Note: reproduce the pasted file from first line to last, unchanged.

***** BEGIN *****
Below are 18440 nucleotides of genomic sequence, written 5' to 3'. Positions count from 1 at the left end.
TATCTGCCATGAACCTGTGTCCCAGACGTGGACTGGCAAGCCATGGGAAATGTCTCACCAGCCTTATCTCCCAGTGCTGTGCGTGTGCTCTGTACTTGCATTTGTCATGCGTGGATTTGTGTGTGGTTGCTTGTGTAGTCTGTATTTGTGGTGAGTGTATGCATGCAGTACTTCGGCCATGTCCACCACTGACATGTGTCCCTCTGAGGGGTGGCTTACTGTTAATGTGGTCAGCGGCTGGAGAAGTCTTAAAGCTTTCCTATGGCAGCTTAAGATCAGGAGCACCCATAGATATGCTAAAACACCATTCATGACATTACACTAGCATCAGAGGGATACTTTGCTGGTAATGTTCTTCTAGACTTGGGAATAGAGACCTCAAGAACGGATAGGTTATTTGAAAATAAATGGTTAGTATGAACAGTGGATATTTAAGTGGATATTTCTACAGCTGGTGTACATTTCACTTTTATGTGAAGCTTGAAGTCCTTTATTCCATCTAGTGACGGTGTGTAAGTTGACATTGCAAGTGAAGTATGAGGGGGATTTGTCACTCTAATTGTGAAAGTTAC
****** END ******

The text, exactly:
Below are 18440 nucleotides of genomic sequence, written 5' to 3'. Positions count from 1 at the left end.
TATCTGCCATGAACCTGTGTCCCAGACGTGGACTGGCAAGCCATGGGAAATGTCTCACCAGCCTTATCTCCCAGTGCTGTGCGTGTGCTCTGTACTTGCATTTGTCATGCGTGGATTTGTGTGTGGTTGCTTGTGTAGTCTGTATTTGTGGTGAGTGTATGCATGCAGTACTTCGGCCATGTCCACCACTGACATGTGTCCCTCTGAGGGGTGGCTTACTGTTAATGTGGTCAGCGGCTGGAGAAGTCTTAAAGCTTTCCTATGGCAGCTTAAGATCAGGAGCACCCATAGATATGCTAAAACACCATTCATGACATTACACTAGCATCAGAGGGATACTTTGCTGGTAATGTTCTTCTAGACTTGGGAATAGAGACCTCAAGAACGGATAGGTTATTTGAAAATAAATGGTTAGTATGAACAGTGGATATTTAAGTGGATATTTCTACAGCTGGTGTACATTTCACTTTTATGTGAAGCTTGAAGTCCTTTATTCCATCTAGTGACGGTGTGTAAGTTGACATTGCAAGTGAAGTATGAGGGGGATTTGTCACTCTAATTGTGAAAGTTAC